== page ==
This book explains how social psychological concepts can be closely integrated with sociotechnical perspectives of energy transitions. It shows the value of actor-centred analysis that acknowledges the role of individual-level processes within their wider contexts of energy supply and use. In this way, the book connects social psychological and sociological frames of analysis, preserving the value of both, to provide multi-level, analytically extended accounts of energy transitions processes.
Sociotechnical thinking is about the interactions of people and technology, including the rules, regulations and institutions involved. Such perspectives help to identify the many forms of path dependency that can make change difficult. Human behaviour plays a strong role in maintaining these path dependencies, but it can also introduce change. This book advocates a deliberately interdisciplinary research agenda that recognises the value of social psychological perspectives when seeking to create new pathways for energy supply and use. At the same time, it also demonstrates the value of sociotechnical perspectives for energy-related social psychology.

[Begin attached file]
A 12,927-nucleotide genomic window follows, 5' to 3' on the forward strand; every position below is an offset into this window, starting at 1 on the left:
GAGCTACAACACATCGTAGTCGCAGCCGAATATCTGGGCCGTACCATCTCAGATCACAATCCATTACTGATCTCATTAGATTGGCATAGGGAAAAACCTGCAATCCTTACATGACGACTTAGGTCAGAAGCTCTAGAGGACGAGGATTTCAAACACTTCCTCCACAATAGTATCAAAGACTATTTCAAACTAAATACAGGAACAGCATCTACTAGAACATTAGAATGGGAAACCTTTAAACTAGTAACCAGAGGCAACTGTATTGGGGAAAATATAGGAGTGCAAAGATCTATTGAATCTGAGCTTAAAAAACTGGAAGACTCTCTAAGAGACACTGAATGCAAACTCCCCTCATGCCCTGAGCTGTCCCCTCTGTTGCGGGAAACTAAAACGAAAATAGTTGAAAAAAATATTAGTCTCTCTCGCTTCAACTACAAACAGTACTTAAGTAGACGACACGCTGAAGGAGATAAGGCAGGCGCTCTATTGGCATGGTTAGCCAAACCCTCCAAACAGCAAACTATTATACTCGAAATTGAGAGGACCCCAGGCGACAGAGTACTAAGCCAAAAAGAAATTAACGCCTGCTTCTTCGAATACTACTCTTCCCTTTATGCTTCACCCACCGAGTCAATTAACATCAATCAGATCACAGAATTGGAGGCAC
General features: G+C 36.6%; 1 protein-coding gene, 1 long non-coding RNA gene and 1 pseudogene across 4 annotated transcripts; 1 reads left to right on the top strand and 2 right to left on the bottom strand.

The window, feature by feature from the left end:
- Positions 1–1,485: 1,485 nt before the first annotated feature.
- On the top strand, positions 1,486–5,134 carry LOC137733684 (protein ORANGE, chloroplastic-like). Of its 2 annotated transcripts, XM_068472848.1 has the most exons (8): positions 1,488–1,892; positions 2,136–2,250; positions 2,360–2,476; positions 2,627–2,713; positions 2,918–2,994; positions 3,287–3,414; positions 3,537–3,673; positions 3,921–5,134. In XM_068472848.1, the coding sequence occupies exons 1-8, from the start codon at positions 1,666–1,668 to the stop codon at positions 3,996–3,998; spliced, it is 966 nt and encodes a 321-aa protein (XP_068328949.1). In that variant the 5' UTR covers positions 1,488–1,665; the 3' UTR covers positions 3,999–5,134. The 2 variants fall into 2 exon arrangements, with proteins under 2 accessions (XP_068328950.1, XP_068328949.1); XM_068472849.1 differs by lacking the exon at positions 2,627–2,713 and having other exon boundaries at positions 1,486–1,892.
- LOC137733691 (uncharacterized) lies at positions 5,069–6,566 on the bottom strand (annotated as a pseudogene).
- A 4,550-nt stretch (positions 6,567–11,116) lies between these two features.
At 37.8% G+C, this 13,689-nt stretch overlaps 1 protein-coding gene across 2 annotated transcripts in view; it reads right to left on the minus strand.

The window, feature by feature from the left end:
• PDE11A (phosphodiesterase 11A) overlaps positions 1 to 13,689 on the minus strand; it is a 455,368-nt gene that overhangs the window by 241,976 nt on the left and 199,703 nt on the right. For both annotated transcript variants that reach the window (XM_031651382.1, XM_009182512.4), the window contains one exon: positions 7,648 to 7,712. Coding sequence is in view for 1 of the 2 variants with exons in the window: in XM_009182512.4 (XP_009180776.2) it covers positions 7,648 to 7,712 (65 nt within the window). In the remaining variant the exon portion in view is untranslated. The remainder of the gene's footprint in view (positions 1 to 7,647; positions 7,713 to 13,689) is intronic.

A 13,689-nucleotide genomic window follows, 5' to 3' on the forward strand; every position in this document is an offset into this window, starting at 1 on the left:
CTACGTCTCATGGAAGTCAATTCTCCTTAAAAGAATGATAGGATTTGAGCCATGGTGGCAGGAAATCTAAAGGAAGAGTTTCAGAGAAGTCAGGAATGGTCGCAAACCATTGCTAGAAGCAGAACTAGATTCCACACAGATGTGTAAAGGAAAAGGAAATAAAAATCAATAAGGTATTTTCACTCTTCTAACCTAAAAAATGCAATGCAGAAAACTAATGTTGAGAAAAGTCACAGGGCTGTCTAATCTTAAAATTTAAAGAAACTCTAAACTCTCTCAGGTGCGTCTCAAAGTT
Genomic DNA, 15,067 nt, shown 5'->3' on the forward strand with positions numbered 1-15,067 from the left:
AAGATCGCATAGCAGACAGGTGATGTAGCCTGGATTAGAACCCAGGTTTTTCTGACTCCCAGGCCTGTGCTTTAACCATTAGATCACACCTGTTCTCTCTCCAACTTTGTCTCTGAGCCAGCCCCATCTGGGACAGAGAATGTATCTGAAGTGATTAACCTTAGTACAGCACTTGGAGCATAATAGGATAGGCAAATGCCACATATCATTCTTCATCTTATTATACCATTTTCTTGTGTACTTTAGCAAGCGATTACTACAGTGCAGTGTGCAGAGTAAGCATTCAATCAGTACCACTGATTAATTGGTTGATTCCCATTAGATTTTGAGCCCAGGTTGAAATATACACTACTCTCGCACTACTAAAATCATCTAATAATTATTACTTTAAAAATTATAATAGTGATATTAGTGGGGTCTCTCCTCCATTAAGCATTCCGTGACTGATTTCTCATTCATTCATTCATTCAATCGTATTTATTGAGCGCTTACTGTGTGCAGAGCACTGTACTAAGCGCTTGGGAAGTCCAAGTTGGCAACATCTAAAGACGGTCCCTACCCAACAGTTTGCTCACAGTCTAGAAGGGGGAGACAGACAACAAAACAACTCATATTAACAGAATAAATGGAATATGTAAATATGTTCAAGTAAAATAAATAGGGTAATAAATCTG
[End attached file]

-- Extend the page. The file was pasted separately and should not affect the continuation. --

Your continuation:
Energy Transitions and Social Psychology will be of great interest to students and scholars of energy transitions, environmental and energy psychology, sustainable development and innovation studies, as well as students and scholars of environment and energy more generally.
TABLE OF CONTENTS
part I|2 pages
part II|2 pages
Case study applications